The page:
http://stpix.smugmug.c​om (external link)

  
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LPMM
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Jun 17, 2013 22:57 as a reply to  @ post 16037903 |  #33

kcbrown wrote in post #16040823 (external link)
50D is better than 40D at high ISO, but you'll pay an extra $200 for that roughly 1/2 stop difference. If that $200 means getting better glass, then you're better off with the 40D than the 50D. The major thing the 50D has that the 40D lacks is in-camera autofocus calibration, which allows you to adjust out any systemic autofocus errors due to miscalibration of the body or of the lens.

The 40D isn't bad at extreme ISO.

^^^ Very true. I am not sure what a 40D goes for, but I picked up a pristine gripped 50D with 4 batteries for $425 last August. Probably a deal and a half, but I took my time and I found it on the forums. Same with my lenses, I bought them here and on FM.

To the OP, either one would be a great camera and do the job very well, keep an eye out for a clean example. As mentioned earlier by kcbrown, with a 70-200 f4 you would have a great combo, it is a great piece of glass that you'll keep longer than the body.

kcbrown wrote in post #16040823 (external link)
Getting good results at high ISO is as much about the postprocessing as it is the camera's capabilities.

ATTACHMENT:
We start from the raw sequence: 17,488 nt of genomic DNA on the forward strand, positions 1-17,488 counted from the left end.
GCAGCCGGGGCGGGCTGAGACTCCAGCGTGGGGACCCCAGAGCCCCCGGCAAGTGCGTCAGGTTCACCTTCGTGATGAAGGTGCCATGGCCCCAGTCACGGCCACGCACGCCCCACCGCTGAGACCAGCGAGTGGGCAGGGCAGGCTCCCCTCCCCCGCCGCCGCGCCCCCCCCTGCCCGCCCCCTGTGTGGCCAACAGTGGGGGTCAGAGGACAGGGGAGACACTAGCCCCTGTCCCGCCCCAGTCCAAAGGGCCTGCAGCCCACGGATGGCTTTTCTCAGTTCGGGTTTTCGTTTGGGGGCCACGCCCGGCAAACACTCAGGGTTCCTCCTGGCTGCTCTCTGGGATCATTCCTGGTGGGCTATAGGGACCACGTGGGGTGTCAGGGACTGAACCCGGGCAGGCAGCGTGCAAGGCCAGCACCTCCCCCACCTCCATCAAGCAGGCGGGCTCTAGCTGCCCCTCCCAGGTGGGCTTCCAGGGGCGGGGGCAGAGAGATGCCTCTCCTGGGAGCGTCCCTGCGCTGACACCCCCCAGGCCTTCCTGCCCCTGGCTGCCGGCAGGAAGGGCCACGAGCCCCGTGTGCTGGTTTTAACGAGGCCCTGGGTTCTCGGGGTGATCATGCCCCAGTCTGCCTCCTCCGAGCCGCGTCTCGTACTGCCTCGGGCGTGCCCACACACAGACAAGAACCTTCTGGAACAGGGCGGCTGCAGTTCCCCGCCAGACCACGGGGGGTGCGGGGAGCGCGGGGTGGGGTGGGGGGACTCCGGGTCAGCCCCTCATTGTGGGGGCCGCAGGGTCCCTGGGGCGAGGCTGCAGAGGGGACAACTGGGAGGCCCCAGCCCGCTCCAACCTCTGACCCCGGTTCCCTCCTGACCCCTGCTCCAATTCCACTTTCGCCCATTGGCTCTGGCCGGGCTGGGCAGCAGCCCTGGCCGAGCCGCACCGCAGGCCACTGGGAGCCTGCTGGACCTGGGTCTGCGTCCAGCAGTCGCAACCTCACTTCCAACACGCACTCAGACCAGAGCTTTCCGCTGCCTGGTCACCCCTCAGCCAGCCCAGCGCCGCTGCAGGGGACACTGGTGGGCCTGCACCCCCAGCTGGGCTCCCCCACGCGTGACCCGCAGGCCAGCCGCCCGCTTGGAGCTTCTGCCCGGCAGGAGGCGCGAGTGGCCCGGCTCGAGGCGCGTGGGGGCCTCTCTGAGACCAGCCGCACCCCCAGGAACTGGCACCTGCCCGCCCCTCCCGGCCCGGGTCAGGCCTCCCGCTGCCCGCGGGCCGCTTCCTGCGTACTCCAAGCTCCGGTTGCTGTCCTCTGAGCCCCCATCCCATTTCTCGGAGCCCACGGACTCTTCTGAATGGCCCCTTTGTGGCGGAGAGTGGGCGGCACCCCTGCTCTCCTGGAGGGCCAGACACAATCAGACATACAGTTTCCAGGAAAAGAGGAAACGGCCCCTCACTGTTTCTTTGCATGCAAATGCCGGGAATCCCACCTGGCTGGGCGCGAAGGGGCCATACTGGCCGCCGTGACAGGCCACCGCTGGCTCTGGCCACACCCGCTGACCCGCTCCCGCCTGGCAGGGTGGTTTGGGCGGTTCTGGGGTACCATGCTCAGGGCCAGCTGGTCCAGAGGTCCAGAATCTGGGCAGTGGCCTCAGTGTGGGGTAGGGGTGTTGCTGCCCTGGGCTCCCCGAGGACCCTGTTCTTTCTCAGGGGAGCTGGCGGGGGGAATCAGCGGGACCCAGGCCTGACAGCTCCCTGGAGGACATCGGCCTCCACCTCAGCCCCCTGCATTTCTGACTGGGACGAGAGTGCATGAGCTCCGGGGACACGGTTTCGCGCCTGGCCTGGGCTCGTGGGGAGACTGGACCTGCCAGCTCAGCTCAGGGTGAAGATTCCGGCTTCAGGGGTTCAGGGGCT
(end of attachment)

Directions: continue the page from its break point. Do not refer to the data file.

Great point above, and the OP should look for the mini reviews from forum member TeamSpeed, he has great tips for getting the most out of high ISO images. I sure picked up some great tips.


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Laurent
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Craign
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Jun 19, 2013 05:55 |  #34

Great deal from Adorama. They ship to Canada. http://www.the-digital-picture.com/News/News-Post.aspx?News=7153 (external link)


Canon 7D Mark II w/Canon BG-E16 Battery Grip; Canon EOS 50D w/Canon Battery Grip; Canon SL1; Tokina 12mm - 24mm f/4 PRO DX II; Canon EF 24-105mm f/4L IS; Canon EF 70-200mm f/2.8L IS; Canon 70-300mm f/4-5.6L IS; Sigma 85mm f/1.4 EX DG HSM; Canon EF 300mm f/4L IS; Canon EF-S 18-135mm f/3.5-5.6 IS STM; Canon Extender EF 1.4x II; Canon Extender EF 2x II; Canon Speedlite 430EX II Flash
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Jeff_56
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Jun 20, 2013 15:37 |  #35
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Don't get a T3. It's very "entry level" and lacking in features and quality of the better cameras.

This is as far as I wanted to go in this thread. Every review I've read lately says the T3 about the same noise level as the 18mp Canon cameras at higher ISO settings. Is it a pro camera? Of course not. But it's the only Canon camera that fits your budget.